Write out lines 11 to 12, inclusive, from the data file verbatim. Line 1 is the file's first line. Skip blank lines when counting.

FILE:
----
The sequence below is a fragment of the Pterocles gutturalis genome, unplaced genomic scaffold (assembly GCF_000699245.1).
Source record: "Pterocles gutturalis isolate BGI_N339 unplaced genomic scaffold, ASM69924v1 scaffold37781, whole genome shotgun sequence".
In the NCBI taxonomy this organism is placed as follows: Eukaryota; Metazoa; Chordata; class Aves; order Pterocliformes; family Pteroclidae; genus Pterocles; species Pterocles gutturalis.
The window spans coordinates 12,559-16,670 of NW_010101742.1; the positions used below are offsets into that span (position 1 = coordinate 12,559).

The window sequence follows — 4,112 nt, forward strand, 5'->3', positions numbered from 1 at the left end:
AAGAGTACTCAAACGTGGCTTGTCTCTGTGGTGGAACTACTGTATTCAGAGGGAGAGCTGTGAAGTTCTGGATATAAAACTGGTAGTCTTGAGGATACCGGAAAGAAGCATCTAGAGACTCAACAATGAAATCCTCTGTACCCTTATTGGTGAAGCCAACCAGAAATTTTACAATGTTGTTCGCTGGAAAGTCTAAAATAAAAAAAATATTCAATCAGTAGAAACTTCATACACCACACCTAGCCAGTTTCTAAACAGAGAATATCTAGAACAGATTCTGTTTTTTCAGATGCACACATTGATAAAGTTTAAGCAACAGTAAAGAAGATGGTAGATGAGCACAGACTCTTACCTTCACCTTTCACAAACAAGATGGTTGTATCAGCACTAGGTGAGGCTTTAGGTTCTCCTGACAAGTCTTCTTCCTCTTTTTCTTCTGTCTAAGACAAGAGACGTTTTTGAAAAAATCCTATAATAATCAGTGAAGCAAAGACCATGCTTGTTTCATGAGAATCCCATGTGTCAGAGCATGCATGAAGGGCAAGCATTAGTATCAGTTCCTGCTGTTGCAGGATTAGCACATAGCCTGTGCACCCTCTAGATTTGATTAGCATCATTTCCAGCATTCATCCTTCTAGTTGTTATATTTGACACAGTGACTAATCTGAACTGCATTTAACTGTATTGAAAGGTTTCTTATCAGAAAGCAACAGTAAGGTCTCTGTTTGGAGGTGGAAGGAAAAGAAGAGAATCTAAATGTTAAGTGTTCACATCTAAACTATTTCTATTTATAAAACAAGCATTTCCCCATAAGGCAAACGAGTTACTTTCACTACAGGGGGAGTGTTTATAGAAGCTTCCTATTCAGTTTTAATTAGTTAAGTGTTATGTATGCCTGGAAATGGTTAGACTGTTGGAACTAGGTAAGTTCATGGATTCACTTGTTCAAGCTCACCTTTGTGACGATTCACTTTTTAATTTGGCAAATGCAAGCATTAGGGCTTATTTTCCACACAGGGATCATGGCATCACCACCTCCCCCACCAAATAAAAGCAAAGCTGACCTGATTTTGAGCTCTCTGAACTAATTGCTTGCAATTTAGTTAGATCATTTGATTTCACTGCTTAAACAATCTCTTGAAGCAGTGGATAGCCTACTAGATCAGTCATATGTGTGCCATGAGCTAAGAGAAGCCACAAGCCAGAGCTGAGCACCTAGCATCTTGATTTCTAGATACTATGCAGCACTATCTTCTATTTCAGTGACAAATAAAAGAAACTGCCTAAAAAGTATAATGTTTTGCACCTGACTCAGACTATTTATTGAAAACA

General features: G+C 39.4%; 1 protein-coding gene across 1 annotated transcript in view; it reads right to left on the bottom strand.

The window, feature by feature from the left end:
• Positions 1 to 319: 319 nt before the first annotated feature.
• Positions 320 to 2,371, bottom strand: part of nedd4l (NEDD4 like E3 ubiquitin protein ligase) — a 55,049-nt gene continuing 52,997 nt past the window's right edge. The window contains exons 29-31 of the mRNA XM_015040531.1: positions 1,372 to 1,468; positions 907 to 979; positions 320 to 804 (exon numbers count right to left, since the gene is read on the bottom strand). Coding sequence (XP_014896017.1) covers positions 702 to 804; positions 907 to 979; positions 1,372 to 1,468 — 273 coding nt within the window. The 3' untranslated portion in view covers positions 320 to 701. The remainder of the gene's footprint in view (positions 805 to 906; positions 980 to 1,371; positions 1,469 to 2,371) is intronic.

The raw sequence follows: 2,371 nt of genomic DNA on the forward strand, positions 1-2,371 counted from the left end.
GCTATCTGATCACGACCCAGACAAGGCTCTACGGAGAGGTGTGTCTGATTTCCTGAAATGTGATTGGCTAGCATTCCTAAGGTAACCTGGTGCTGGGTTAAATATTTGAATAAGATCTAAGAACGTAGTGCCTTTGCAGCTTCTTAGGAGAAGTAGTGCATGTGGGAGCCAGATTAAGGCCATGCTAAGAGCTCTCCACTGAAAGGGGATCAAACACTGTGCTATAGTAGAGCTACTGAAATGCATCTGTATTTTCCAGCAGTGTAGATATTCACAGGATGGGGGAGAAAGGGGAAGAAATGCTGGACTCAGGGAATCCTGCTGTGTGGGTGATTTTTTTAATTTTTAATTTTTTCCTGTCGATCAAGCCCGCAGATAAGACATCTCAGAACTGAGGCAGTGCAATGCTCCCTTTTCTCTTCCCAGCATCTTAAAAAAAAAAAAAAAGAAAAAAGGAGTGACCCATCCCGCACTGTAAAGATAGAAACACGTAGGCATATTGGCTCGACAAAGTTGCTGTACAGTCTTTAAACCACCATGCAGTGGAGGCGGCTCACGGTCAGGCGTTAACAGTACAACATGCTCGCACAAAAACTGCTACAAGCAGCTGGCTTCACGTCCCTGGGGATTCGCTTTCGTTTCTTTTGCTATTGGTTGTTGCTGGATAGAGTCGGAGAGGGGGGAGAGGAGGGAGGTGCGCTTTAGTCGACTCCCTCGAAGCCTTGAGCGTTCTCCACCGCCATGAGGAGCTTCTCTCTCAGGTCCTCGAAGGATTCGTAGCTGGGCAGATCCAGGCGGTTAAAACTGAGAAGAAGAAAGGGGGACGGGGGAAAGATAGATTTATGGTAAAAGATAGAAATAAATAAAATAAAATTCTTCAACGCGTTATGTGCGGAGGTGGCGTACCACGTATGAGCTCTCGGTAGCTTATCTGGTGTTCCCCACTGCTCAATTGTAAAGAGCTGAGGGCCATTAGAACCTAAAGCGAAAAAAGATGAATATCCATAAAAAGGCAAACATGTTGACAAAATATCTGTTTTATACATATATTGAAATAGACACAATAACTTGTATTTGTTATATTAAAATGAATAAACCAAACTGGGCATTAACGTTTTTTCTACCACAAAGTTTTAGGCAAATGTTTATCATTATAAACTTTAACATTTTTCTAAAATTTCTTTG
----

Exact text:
The raw sequence follows: 2,371 nt of genomic DNA on the forward strand, positions 1-2,371 counted from the left end.
GCTATCTGATCACGACCCAGACAAGGCTCTACGGAGAGGTGTGTCTGATTTCCTGAAATGTGATTGGCTAGCATTCCTAAGGTAACCTGGTGCTGGGTTAAATATTTGAATAAGATCTAAGAACGTAGTGCCTTTGCAGCTTCTTAGGAGAAGTAGTGCATGTGGGAGCCAGATTAAGGCCATGCTAAGAGCTCTCCACTGAAAGGGGATCAAACACTGTGCTATAGTAGAGCTACTGAAATGCATCTGTATTTTCCAGCAGTGTAGATATTCACAGGATGGGGGAGAAAGGGGAAGAAATGCTGGACTCAGGGAATCCTGCTGTGTGGGTGATTTTTTTAATTTTTAATTTTTTCCTGTCGATCAAGCCCGCAGATAAGACATCTCAGAACTGAGGCAGTGCAATGCTCCCTTTTCTCTTCCCAGCATCTTAAAAAAAAAAAAAAAGAAAAAAGGAGTGACCCATCCCGCACTGTAAAGATAGAAACACGTAGGCATATTGGCTCGACAAAGTTGCTGTACAGTCTTTAAACCACCATGCAGTGGAGGCGGCTCACGGTCAGGCGTTAACAGTACAACATGCTCGCACAAAAACTGCTACAAGCAGCTGGCTTCACGTCCCTGGGGATTCGCTTTCGTTTCTTTTGCTATTGGTTGTTGCTGGATAGAGTCGGAGAGGGGGGAGAGGAGGGAGGTGCGCTTTAGTCGACTCCCTCGAAGCCTTGAGCGTTCTCCACCGCCATGAGGAGCTTCTCTCTCAGGTCCTCGAAGGATTCGTAGCTGGGCAGATCCAGGCGGTTAAAACTGAGAAGAAGAAAGGGGGACGGGGGAAAGATAGATTTATGGTAAAAGATAGAAATAAATAAAATAAAATTCTTCAACGCGTTATGTGCGGAGGTGGCGTACCACGTATGAGCTCTCGGTAGCTTATCTGGTGTTCCCCACTGCTCAATTGTAAAGAGCTGAGGGCCATTAGAACCTAAAGCGAAAAAAGATGAATATCCATAAAAAGGCAAACATGTTGACAAAATATCTGTTTTATACATATATTGAAATAGACACAATAACTTGTATTTGTTATATTAAAATGAATAAACCAAACTGGGCATTAACGTTTTTTCTACCACAAAGTTTTAGGCAAATGTTTATCATTATAAACTTTAACATTTTTCTAAAATTTCTTTG